My go-to fibermesh eyebrows for characters that already have painted-on brows is Real Eyebrows. It's a great product because it covers a lot of eyebrow ground, offers a fair amount of morphs (such as thicken, curl, etc.) and you can pluck as you see fit.  Note, though, that the script does not work at all. So, a long time ago, I went through this process to prepare this product for G8F: 

  1. Load both G3F and G8F.
  2. Load any Real Eyebrow eyebrow preset on G3F.
  3. Save the scene. I do this because using Geometry Editor will sometimes crash Daz Studio.
  4. Switch to Geometry Editor tool and make sure the eyebrow is selected.
  5. Right click and select all hidden, add to default group to unhide everything.
  6. Unparent from G3F and "fit to" G8F.
  7. If you use Iray, select the eyebrows, and in the Surfaces tab, choose both the "Default" and "Hiding" surfaces. Convert to Iray (usually saved to Shader Presets > Iray > DAZ Uber > !Iray Uber Base.duf).
  8. Select the eyebrows and save as Support Asset > Figure/Prop Assets, choosing compatibility base and compatible with G8F. 

I then use this method:

  1. Load the saved G8F Real Eyebrow onto G8F.
  2. Save the scene!
  3. Switch to Geometry Editor tool, right click, and select Selection Mode > Lasso Selection. 
  4. Use the mouse to draw an outline around a portion of the eyebrow you want to hide (anything that's not the painted brow in this case).
  5. Right click, select Geometry Selection > Select Connected. This way, the entire brow hair of each hair selected will be included so you won't have awkwardly cut brow hair or a brow hair that does not have a root. 
  6. Right click again, select Geometry Assignment > Create Surface from Selected and name a new surface area, "Hidden." For some reason, the existing "Hiding" surface area just does not work for me.
  7. Set opacity for "Hidden" to 0.
  8. Repeat steps 4 and 5 for other areas to hide, but instead of step 6: Right click, select Geometry Assignment > Assign to Surface > "Hidden."
  9. Rinse and repeat as necessary.
  10. Apply appropriate hair shader to the eyebrows.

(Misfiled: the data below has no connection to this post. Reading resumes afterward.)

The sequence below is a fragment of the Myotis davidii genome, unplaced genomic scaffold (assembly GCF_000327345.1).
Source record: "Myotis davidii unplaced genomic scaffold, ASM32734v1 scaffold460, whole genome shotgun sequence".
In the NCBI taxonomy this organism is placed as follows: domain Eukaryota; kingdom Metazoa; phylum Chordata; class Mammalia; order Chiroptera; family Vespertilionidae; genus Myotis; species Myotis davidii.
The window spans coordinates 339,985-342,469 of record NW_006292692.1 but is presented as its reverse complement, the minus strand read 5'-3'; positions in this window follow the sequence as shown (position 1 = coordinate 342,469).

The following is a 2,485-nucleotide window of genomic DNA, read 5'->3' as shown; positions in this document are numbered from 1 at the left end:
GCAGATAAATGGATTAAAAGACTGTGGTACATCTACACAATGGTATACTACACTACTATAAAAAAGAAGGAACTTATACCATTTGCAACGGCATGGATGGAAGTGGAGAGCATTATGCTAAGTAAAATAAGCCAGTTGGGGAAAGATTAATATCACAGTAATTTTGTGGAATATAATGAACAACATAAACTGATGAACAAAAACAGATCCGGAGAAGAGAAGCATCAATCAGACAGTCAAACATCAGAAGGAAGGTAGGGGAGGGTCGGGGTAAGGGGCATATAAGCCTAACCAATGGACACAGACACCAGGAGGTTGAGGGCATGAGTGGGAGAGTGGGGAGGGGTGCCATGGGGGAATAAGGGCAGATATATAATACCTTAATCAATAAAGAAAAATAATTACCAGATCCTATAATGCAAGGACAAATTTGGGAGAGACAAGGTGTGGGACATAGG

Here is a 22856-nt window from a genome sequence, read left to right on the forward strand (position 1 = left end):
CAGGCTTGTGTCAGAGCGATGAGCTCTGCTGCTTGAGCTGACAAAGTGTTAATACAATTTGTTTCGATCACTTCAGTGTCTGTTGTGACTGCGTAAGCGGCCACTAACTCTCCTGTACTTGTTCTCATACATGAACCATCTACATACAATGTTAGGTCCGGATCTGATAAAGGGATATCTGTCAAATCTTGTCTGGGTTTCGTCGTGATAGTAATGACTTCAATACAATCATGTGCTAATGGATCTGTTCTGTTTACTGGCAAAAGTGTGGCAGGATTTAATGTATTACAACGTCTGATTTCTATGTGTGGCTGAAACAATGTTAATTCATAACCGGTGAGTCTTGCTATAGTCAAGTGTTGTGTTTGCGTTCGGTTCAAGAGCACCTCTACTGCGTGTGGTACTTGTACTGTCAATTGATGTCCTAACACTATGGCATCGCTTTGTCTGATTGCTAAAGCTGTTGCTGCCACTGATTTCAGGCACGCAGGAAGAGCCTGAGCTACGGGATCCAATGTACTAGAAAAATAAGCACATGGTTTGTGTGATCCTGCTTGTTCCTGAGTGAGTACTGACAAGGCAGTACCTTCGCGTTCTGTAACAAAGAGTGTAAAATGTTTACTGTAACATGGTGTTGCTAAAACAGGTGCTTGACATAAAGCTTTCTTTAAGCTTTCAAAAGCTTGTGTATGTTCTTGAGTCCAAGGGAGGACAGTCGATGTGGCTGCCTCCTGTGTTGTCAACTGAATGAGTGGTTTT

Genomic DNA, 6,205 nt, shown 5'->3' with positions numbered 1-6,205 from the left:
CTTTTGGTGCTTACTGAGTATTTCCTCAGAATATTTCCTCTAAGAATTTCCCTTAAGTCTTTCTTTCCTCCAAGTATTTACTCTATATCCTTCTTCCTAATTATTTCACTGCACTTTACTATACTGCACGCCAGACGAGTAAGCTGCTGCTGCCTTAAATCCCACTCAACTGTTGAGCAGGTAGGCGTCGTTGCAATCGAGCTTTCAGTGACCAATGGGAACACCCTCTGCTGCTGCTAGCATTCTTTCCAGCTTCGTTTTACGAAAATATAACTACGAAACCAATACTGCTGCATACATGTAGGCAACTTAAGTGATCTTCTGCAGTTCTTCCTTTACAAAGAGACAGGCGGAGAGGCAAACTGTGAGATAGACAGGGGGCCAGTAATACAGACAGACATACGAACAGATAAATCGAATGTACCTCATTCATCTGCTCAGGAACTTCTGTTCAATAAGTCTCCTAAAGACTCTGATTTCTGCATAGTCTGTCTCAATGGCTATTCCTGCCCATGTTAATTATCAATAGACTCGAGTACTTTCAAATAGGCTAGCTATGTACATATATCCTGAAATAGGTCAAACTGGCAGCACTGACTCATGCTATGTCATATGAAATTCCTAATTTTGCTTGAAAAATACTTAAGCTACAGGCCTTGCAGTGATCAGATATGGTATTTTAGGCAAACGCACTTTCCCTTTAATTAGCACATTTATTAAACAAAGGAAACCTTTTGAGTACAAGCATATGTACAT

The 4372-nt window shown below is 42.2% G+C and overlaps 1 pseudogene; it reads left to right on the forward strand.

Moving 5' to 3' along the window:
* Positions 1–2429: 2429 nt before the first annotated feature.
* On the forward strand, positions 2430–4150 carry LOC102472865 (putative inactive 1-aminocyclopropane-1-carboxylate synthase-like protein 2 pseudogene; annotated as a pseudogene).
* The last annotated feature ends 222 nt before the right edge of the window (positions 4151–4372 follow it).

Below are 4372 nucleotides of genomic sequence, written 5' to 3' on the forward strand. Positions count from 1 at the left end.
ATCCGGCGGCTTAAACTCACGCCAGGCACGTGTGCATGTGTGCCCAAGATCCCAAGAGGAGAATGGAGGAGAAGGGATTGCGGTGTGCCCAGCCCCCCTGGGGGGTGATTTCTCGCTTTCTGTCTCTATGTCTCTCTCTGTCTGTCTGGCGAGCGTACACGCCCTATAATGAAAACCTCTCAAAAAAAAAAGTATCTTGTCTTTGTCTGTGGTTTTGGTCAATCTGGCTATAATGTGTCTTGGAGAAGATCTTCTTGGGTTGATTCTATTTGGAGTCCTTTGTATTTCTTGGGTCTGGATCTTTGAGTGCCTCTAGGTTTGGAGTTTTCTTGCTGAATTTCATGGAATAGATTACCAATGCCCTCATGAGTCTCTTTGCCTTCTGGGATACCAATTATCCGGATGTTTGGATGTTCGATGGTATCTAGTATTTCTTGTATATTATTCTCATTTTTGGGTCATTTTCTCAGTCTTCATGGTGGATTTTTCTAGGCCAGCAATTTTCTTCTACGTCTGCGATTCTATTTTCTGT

For Ariadne specifically, I also used the vellus hair that comes with Liliana, and the Victoria 8 HD add-on.

The Results

I've posted the results here. Feel free to compare with the original, which was rendered before the Iray engine was integrated into Daz Studio. Comments welcome!




DIOR Summer 2021 Men's Fashion Show Palettes

General / 19 July 2020


I'm absolutely in love with Dior's Summer 2021 Men's Fashion collection. Part of it's the lovely palette, so I've collected some of my favorites to share!













Featured Elsewhere

General / 19 July 2020


Greetings, Earthlings!

Excited to be nominated and then voted Artist of the Month at Renderosity; the announcement is here, and a short interview is here.

Also, as COVID-19 has been impacting things like real-life photo shoots, some fashion brands have turned to 3D models to show off their wares. I worked with elise x elisia and miracreativenyc to bring their resort wear vision to virtual life; their site is now displaying some of my editorials and e-commerce images, with more to come in the following weeks.

Stay safe!

Golden Ratio = Beautiful Faces?

General / 11 May 2020


Have you seen articles claiming that science (or math) has dictated that the most beautiful woman in the world, as of 2019, is Bella Hadid? Back in 2016, the same individual--plastic surgeon Julian De Silva--declared Amber Heard the most beautiful woman in the world, but she was "dethroned" in 2019.

Dr. De Silva discusses his methods here (note: this is a podcast; if you want something written, see the methods of a biostatistics professor, Kendra Schmid, here). Basically, they employ the Golden Ratio to facial proportions.

Do I buy this? Not. so. much. I can buy that someone whose face follows the Golden Ratio may be considered attractive (also unproven), but most attractive? And on top of it, use this to rank women? (As of 2020, Dr. De Silva ranks men as well, with Robert Pattinson topping the list.) 

As to Dr. De Silva's rankings, he certainly has not published any details beyond the list of winners and their close-to-perfection percentage. In particular, he has not published a list of celebrities whose faces were examined. Presumably, he only considered attractive celebrities to begin with, and I suspect not that many of them. Since he has published his list twice now, once in 2016 and once in 2019, I thought it was interesting to observe who made the list each time.

The List in 2016

  1. Amber Heard (91.85% "'accurate' to the Golden Ratio of Beauty Phi")
  2. Kim Kardashian (91.39%)
  3. Kate Moss (91.06%)
  4. Emily Ratajkowski (90.8%)
  5. Kendall Jenner (90.18%)
  6. Helen Mirren (89.93%)
  7. Scarlett Johansson (89.82%)
  8. Selena Gomez (89.57%)
  9. Marilyn Monroe (89.41%)
  10. Jennifer Lawrence (89.24%)

The List in 2019

  1. Bella Hadid (94.35%)
  2. Beyoncé (92.44%)
  3. Amber Heard (91.85%)
  4. Emily Ratajkowski  (91.81%)
  5. Taylor Swift (91.64%)
  6. Kate Moss (91.05%)
  7. Scarlett Johansson (90.91%)
  8. Natalie Portman (90.51%)
  9. Katy Perry (90.08%)
  10. Cara Delevigne (89.99%)

As of 2019, Kim Kardashian and Kendall Jenner no longer warrant mentions in the Top 10, despite Cara Delevigne's score being "lower" than theirs.  Or maybe their faces/scores changed. It's certainly possible, since Emily Ratajkowski's and Scarlett Johansson's scores went up in the intervening three years. Or it could be that he used different photographs.